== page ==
The Hungry Tide by Amitav Ghosh
Kanai and Piya (short for Piyali) meet on a train heading for the tide country southwest of Kolkatta (Calcutta). Both are Bengali, but live their lives at a fair distance from their roots. Kanai lives in New Dehli, running his own successful translation business that caters to a growing business community. Piya grew up in Seattle where her parents immigrated and she never even learned to speak Bangla. Kanai is going to visit an aunt he hasn’t seen since childhood when he was banished to her town in the tide country because of insolence and misbehavior at school. Now she wants him to go over some papers of her deceased husband, Kanai’s uncle. Piya is a cetologist who studies river dolphins of which there are supposed to be plenty in the river delta country toward which they are heading. Kanai, a bachelor and womanizer, finds Piya attractive and a good prospect for a holiday affair. Piya is somewhat turned off by Kanai’s sophistication and air of superiority, far too independent to fall in with his plans. But he has one thing she doesn’t have—fluency in Bangla, as well as connections in the islands.
The story introduces a part of the world I didn’t know anything about, hadn’t in fact ever heard of, though I had heard of floods in Bangladesh. It’s the mouth of the Ganges, the Brahmaputra and some other rivers too at the top of the Bay of Bengal. The “tide country”, including some of both India and Bangladesh, is a series of low-lying islands called the Sundarbans. So low-lying that in order to be inhabited, they need to have embankment’s behind which it’s safe to build; otherwise just ordinary tides would flood houses and businesses. Huge crocodiles inhabit the waters and tigers roam the uninhabited land and visit civilization often enough. And like the Mississippi Delta in the US, the land is subject to powerful storms, called cyclones, not hurricanes, in Asia. The human settlements in the Sundarbands are isolated and deaths from crocodiles and tigers are common. Cyclones wash over entire islands and rearrange the land, wiping out one island and creating another. There’s much emphasis on preservation of the wild environments, sometimes to the exclusion of the people who live there; the government isn’t particularly concerned about death by tiger or even by cyclone. In a sense the lives of the tigers are more valuable to India than the lives of the people.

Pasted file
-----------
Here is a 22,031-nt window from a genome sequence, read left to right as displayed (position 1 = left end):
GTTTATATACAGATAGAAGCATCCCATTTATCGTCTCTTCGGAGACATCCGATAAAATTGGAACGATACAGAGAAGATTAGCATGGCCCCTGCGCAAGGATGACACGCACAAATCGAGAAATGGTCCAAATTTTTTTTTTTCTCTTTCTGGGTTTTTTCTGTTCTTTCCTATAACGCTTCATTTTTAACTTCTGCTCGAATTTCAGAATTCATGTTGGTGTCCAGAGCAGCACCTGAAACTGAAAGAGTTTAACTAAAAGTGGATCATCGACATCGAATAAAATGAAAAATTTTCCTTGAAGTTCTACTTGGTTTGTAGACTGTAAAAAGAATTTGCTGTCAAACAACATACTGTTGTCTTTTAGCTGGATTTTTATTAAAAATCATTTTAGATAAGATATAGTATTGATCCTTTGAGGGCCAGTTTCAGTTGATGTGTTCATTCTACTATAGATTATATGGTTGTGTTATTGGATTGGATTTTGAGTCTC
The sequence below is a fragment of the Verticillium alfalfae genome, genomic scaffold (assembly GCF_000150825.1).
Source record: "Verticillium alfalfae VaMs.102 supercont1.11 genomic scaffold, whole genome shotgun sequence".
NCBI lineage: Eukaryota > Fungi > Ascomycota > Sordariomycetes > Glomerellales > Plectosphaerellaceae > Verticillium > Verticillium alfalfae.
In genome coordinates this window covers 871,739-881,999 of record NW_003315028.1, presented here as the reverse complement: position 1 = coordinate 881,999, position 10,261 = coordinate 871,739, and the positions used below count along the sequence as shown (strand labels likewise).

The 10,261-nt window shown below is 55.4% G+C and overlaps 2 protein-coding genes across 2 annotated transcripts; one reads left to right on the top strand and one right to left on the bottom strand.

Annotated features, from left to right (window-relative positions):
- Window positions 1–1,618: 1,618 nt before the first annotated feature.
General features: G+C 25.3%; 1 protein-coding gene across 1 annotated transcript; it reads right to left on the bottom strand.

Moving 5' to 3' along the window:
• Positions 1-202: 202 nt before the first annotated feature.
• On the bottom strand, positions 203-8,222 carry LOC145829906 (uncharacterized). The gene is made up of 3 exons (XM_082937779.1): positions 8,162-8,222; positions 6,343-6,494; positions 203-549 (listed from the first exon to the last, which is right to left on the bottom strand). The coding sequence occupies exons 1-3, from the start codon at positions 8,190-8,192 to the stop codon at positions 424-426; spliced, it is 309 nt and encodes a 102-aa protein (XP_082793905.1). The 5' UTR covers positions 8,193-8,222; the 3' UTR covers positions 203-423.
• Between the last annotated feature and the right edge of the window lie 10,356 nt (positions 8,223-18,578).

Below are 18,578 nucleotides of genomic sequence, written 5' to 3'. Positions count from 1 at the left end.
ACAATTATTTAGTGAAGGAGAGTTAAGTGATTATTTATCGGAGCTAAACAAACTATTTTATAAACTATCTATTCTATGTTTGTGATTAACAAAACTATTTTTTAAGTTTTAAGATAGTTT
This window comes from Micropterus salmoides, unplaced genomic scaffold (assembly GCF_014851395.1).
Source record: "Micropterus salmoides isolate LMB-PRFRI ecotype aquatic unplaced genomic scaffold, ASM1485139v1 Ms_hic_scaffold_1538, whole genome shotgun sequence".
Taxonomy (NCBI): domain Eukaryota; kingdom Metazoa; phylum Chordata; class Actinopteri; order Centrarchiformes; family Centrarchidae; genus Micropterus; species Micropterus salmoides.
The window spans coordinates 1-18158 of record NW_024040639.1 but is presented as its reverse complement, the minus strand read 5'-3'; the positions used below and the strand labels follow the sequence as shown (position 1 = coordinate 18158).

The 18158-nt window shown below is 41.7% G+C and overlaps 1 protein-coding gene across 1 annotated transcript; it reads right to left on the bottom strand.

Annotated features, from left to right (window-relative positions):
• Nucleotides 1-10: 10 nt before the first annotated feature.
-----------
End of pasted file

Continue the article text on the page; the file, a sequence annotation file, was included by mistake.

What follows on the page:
Piya has studied river dolphins in the Mekong and other Asian locations and is used to working alone. She hires a boat run by the militant forest police and ends up regretting it. After she’s thrown off in an unfortunate accident she hooks up with a crab fisherman and his son in a small, unpowered boat. They have no language in common, but manage to make themselves understood and under Piya’s instruction, Fokir uses the boat to track the paths of the Irawaddy Dolphins they find there. They stay out for several days and collect significant data. Piya sees a project worthy of her life’s work in describing the lives and habitats of these dolphins. She’s used to living for days in primitive conditions, consumes mostly nutrition bars and bottled water wherever she is. Fokir turns out to the be perfect research companion.
Meanwhile back at Lusibari (Lucy’s Island as named by the British, though this one is a fictional island) Kanai is focused on his uncle’s papers and the uncle, Nirmal’s, fight for the displaced people living on one of the deserted islands, Morichjhapi. Kanai’s interest is peaked because as a young boy he’d met Kuma, a young woman at the time, who’d worked with his aunt. Kuma is one of the leaders of the protest on Morichjhap who turns out to be Fokir's mother.
Separately Piya and Kanai become emotionally involved with the islands and their people, he by focusing his uncle's manuscript and on Kuma and the past, she by focusing on Fokir and the present. The climax of the book is a trip on the boat of Fokir’s uncle, with Piya along to direct the research and Kanai to translate.
Ghosh skillfully weaves Piya’s story and Kanai’s together and at the same time weaves together the fabric of the past and the present of the Sundarbans, science and literature, politics and business, public and private life.